Triple bonding and sp hybridization

Well, we've seen hybrid orbitals of carbon formed from 1 part s and 3 parts p orbitals, and from 1 part s and two parts p orbitals. Why not 1:1 ?

This schematic diagram shows how sp (sp1, but we leave the 1 off) orbitals are formed.

The resulting orbital arrangement looks like this. Two sp hybrid orbitals (yellow and blue in the figure) are orthogonal (perpendicular in both y & z directions, as shown) to two non-hybridized p-orbitals, each containing one electron.

Now when two of these hybridized carbon atoms approach, two of the sp orbitals can form a molecular orbital and thus a bond,

Now in close proximity, the unhybridized p-orbitals of each atom can overlap and form their own molecular orbitals, a triple bond. Notice that in this drawing one unhybridized p-orbital of each carbon is seen end-on (gray circle).

The complete picture of the bonding orbitals might look something like this. A central core of the merged sp orbitals is surrounded on two sides by pairs of molecular orbitals formed from the unhybridized p-orbitals. This is the nature of the triple bond. It occurs in carbon compounds and in the nitrogen molecule, N2, among others.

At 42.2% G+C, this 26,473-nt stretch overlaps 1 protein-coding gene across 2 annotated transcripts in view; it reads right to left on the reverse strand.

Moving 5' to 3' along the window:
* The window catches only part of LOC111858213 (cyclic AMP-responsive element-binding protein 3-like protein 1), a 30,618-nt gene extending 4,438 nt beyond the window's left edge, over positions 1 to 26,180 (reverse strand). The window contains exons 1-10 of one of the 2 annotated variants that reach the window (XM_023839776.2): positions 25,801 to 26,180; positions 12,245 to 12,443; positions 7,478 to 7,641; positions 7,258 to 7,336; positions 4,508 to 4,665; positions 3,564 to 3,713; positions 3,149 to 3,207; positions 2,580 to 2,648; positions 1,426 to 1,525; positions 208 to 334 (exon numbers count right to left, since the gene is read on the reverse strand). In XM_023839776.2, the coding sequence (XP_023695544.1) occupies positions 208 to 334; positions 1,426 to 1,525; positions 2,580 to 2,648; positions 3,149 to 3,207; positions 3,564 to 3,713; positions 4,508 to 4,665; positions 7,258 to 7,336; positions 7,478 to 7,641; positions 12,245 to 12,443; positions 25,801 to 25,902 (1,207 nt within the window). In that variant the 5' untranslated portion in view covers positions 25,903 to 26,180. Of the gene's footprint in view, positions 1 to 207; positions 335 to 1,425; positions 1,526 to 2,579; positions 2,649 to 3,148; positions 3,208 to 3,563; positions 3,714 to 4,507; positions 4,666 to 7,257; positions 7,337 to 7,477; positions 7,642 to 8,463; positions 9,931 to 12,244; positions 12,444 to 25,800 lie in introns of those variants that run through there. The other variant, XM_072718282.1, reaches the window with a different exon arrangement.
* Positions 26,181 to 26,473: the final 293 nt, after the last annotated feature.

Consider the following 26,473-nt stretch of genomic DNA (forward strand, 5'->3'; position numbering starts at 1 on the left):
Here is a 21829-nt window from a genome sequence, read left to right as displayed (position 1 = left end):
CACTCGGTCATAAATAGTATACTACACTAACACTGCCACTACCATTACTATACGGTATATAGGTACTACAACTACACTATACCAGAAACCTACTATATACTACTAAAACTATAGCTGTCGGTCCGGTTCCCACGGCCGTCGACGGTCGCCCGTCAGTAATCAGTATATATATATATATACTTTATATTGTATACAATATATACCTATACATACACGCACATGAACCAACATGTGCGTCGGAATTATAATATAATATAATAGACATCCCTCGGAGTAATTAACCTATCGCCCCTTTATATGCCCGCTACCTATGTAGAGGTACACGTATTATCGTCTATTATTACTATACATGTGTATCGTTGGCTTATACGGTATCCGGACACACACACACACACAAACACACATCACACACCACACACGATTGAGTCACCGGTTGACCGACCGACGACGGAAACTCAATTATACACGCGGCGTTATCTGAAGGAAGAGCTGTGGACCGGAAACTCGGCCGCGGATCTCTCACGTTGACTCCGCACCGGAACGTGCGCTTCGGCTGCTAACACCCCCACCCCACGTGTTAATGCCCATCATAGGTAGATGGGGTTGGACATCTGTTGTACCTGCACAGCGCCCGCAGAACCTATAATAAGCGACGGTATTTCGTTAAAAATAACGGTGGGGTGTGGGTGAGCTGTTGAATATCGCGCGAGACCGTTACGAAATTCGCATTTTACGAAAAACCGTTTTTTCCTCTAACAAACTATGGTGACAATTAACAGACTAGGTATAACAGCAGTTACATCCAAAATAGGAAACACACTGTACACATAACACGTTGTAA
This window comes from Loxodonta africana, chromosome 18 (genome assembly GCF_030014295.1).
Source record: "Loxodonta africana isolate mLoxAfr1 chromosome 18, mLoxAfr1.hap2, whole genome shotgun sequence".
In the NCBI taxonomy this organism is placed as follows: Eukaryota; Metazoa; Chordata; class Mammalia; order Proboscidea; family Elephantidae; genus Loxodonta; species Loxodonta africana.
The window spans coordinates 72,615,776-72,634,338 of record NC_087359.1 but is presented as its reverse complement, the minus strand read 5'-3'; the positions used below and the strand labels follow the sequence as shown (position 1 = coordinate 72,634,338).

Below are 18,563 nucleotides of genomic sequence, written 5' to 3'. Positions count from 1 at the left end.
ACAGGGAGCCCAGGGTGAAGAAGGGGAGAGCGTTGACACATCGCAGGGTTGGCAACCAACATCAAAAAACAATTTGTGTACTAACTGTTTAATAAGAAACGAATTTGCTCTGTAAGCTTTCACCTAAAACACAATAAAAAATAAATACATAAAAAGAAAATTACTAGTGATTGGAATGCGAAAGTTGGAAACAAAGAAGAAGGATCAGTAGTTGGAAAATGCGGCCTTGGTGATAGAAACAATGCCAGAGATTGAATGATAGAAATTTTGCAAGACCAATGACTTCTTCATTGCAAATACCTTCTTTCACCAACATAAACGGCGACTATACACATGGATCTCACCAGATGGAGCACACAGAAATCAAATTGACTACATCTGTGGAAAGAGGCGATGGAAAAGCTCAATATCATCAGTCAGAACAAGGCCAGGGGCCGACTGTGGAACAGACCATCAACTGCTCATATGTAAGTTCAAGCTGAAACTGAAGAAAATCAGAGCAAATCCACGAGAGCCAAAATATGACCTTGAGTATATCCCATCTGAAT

If we add two hydrogen atoms to bond with the remaining valence electron of each carbon atom, our completed molecular orbital diagram looks (very schematically) like this:

Finally, the ethyne molecule (or acetylene), C2H2, is a rigid, linear molecule,

Examples of hybrid orbital systems

Nitrogen (N2)

The energy level diagram for the formation of the sp hybrid orbitals of the nitrogen atoms in N2 is shown below. There are five electrons in four orbitals before hybridization, and the same afterward. Notice that one of the sp hybrid orbitals is full; it contains two spin-paired electrons (up and down arrows).

The hybridized and unhybridized orbitals look schematically like this. The yellow orbital is full, and won't form a bond. The other three orbitals are available for bonding, and we know from the Lewis structure that N2 forms a triple bond.